We had no plans to go to Mandu. Eight years ago we had spent three days walking around that wonderful medieval citadel. But we ran out of ancient remains in Dhar very early in the afternoon, and decided to push on to Mandu. It is about an hour’s drive, and the landscape is spectacular in this season. Mandu stands barely 75 meters above Dhar, but all the clouds in this land seem to descend and envelope these romantic ruins. The Family remarked “We’ve never seen bright sunlight here.” Maybe we should come back one winter to see how the place looks when there are no clouds, but we find Mandu so very charming in this season.
Our first stop was the spectacular Jahaz Mahal (literally, the Ship Palace), so named because the long building between two water bodies is supposed to look like a ship. The building is really long, close to 110 meters, and only about 15 meters in width. A gusty rainstorm enveloped us as we walked in. I hadn’t zipped up my raincoat, and I was wet immediately. The Family fared better in her poncho. We hesitated at the entrance for a while, and after the storm peaked walked into the long building. It was built during the reign of Ghiyas ud-din Khilji of Malwa (1469-1500 CE). The state tourism department’s web site repeats the incredible story of the Sultan keeping his harem of 15,000 women in this palace. If these numbers were right, it would mean each member of the royal harem would have less than a one foot by one foot space to herself. Hardly a pleasure palace!
In the driving rain I could not take photos of the architecture I’d admired almost a decade back. I took one shot of the domed roof and the arches looking out at the countryside obscured by the storm. This is beautiful Indo-Afghan architecture, among the best examples of this style. When the rain let up a little, we climbed up to the terrace. Eight years ago we had met a crowd of girls from a local school who posed for photos with The Family. Now there was a wonderful mist which turned the terrace into an enchanted area (see the featured photo). Ghiyas ud-din’s reputation as a pleasure lover is based on the beautifully illustrated cookbook called Nimatnama (Book of Pleasure), now in the British Library. Fifty portraits of the sultan illuminate recipes for delicacies like khichdi, biriyani, samosa and halwa made of fresh ginger. These may be the first in the genre of Indian miniature portraits.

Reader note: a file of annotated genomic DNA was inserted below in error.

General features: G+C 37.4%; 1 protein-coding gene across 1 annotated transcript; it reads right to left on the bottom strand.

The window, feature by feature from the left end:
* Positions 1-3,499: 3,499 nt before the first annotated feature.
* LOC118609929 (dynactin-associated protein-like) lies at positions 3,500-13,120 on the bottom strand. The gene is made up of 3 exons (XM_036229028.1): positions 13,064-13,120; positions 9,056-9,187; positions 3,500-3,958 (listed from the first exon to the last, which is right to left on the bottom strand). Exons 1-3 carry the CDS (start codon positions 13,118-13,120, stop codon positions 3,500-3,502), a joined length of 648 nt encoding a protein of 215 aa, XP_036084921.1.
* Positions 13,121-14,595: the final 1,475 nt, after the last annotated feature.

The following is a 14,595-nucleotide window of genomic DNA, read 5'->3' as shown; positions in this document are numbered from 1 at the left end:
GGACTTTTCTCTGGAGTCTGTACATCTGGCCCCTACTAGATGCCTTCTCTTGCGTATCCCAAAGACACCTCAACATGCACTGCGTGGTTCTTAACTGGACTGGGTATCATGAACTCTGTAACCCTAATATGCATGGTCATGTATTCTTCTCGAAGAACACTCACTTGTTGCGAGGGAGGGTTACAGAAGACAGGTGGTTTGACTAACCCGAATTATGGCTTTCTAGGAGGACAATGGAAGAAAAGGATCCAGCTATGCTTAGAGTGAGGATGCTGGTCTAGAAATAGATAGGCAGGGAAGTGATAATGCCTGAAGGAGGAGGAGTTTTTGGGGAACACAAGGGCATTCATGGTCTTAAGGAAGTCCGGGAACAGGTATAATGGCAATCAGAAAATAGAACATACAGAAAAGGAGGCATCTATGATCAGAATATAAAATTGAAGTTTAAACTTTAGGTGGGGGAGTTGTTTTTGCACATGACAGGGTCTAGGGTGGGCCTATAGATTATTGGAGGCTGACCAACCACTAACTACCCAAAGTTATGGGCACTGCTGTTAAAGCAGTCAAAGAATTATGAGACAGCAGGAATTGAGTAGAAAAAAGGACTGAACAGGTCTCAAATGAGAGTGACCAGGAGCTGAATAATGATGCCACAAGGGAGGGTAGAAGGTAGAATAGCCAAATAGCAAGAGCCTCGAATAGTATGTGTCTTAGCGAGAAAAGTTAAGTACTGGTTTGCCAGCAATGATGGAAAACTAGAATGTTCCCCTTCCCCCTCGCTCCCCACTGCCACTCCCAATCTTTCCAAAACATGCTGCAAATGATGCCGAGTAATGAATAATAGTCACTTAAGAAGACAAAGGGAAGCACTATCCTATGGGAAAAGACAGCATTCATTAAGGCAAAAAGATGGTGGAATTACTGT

In the rain we could hardly recognize Jahangir’s description of this palace when he and his empress Noor Jahan celebrated the feast of Shab-e-barat in this palace in 1616 CE. In Jahangir’s words, from his memoirs Tuzuk-i-Jahangiri, “They lighted lanterns and lamps all around the tanks and buildings. The lamps cast their reflections on the water and it appeared as if the whole surface of the tank was a plain of fire.” On our earier visit we had taken a leisurely stroll around Jahaz Mahal, and walked down to one of the step wells. The well was more full this time around, but the steps were slippery with rain water and moss. We did not dare to climb down. Some things may be easier if one comes here in winter.